A team of researchers at Oregon Health and Science University in Portland have become the first in the US to create genetically modified human embryos.
Since 2015, scientists in China have published three reports on the gene editing of human embryos, which caused an ethical storm and led to calls for an international moratorium on human genome editing amid fears they could be used to produce a baby.
However, the team led by biologist Shoukhrat Mitalipov, head of the Center for Embryonic Cell and Gene Therapy at Oregon Health and Science University, has gone even further than the Chinese researchers in editing the human genome, MIT Technology Review reported.
Researchers in both countries used the gene-editing technique CRISPR to change the DNA of a number of one-cell embryos. The scientists at Portland reportedly surpassed their Chinese colleagues because they edited the genomes of many more embryos and corrected defective genes that cause inherited diseases.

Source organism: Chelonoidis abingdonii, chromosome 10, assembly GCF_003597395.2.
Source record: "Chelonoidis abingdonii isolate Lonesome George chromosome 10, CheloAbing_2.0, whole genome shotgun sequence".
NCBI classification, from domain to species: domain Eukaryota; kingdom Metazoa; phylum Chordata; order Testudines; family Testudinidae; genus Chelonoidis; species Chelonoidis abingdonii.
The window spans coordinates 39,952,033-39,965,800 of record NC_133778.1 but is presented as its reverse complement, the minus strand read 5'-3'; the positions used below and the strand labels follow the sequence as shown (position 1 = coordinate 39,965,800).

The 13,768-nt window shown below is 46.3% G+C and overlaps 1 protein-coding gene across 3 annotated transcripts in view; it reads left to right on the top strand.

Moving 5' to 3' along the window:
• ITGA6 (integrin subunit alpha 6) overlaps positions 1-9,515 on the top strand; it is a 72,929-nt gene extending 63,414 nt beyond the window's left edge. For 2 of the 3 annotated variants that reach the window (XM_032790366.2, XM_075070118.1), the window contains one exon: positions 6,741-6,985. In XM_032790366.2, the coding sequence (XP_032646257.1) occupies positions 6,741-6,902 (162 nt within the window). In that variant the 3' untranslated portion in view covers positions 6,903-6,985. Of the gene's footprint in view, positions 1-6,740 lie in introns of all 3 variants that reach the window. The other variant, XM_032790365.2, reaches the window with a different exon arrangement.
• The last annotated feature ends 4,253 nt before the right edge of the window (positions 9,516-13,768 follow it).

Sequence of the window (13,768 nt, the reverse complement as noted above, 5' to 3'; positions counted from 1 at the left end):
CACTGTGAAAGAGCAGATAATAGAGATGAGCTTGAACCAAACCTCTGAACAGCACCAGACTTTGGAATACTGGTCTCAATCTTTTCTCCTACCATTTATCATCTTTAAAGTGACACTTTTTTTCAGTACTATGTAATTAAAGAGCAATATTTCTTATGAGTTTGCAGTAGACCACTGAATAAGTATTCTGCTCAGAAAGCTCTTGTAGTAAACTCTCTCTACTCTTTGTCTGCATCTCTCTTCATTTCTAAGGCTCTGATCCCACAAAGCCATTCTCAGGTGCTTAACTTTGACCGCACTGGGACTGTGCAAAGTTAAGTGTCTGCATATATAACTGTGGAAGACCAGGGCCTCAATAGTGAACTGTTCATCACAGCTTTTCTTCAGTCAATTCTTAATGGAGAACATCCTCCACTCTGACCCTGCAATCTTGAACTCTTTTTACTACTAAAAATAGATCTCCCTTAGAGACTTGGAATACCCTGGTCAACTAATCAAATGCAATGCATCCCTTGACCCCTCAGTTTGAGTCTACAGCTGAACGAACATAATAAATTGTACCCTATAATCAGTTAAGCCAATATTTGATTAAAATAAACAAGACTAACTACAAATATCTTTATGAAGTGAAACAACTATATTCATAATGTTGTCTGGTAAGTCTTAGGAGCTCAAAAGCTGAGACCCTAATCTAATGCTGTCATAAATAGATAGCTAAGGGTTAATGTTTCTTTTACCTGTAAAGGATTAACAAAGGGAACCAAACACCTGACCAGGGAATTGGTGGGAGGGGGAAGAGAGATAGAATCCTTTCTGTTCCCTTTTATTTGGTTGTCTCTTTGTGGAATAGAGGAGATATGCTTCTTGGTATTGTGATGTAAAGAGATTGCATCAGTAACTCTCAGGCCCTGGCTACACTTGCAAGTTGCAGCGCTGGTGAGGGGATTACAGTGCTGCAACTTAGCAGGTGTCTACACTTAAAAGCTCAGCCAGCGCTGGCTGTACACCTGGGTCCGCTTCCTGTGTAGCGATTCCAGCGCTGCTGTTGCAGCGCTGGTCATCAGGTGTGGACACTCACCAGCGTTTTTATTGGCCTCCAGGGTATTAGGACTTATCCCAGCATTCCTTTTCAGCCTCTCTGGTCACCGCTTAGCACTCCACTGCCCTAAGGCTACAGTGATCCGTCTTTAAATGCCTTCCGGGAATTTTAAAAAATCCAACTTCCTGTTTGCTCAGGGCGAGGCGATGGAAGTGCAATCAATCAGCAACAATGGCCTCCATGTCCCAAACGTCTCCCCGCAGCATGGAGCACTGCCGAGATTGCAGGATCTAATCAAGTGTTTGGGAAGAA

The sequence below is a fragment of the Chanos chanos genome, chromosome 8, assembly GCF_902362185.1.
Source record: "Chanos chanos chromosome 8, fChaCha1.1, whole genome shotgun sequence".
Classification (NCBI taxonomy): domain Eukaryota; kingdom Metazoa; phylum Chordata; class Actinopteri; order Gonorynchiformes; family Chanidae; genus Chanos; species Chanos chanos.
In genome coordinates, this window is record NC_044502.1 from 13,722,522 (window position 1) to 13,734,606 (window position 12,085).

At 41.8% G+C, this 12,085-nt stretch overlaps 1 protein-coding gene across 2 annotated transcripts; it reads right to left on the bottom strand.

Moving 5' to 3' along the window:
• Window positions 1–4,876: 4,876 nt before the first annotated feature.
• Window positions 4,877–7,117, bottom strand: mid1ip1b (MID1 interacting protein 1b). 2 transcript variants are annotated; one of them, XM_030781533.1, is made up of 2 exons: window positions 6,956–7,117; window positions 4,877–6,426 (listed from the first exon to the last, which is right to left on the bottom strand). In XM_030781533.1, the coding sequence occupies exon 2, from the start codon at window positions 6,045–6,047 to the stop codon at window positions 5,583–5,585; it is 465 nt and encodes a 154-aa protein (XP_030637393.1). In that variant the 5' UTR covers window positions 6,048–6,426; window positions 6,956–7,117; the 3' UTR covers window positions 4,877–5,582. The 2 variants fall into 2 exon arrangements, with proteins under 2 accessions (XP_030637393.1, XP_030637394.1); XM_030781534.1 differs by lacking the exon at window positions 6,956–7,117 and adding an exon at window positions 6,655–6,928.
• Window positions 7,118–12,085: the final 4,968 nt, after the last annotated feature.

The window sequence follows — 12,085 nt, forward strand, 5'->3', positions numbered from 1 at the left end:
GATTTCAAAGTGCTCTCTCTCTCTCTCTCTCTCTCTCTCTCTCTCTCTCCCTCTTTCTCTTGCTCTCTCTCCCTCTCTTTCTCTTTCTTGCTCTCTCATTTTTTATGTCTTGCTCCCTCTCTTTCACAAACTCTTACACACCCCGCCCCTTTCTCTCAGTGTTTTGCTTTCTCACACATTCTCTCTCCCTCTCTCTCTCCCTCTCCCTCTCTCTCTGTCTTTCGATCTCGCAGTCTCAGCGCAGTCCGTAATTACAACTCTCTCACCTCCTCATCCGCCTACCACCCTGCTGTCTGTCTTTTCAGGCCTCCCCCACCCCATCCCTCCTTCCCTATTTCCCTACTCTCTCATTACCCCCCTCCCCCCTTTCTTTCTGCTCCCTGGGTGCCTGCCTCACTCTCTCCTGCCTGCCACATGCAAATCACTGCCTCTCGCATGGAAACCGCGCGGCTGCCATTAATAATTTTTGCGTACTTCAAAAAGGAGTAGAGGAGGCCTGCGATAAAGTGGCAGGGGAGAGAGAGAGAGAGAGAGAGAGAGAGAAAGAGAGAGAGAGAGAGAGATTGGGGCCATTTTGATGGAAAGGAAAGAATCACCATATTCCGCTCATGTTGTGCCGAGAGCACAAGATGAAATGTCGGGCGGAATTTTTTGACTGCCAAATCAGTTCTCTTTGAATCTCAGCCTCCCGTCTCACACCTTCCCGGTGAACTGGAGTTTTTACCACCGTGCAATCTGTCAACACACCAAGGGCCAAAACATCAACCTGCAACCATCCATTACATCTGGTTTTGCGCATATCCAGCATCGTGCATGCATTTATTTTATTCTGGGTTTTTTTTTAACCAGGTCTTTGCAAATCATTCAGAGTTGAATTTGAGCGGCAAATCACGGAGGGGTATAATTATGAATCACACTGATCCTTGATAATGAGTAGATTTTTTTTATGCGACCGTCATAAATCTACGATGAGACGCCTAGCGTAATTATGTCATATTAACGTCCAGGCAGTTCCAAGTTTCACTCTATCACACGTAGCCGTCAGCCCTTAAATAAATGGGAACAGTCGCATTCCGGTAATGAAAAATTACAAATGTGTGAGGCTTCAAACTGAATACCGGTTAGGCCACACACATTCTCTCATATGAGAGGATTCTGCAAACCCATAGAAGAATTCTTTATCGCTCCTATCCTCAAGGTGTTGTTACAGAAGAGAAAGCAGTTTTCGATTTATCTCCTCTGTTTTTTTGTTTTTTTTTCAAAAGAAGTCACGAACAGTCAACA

One of the ethical concerns about the gene editing of embryos is that they could potentially be implanted into a women's uterus. Dr. Sarah Chan, deputy director of the Mason Institute for Medicine, Life Sciences and Law at the University of Edinburgh, told Radio Sputnik that the fact that the embryos were destroyed is "very important."
"So, while we are still investigating the scientific issues, while we are still trying to better understand the safety issues involved, I think it's very important that we make a distinction between research that is done in the laboratory and remains in the laboratory, versus any attempt to implant edited embryos which would be attempting to create genetically modified humans," Chan said.
While gene editing techniques such as CRISPR have the potential to cure inherited diseases in the future, scientists are still limited to trying to understand the diseases, before they can genetically edit a cure. In fact, the possibility of modifying DNA has been available for decades via the use of recombinant DNA technology, which allows the joining together of DNA molecules from different species. However, CRISPR is "revolutionary" because it provides a more efficient and precise way of targeting genes, making it less costly and time-consuming.
"I suppose people say that's controversial because we would be interfering with the genome of humanity, but in my view anything that improves human health and welfare and makes people's lives better is a good step."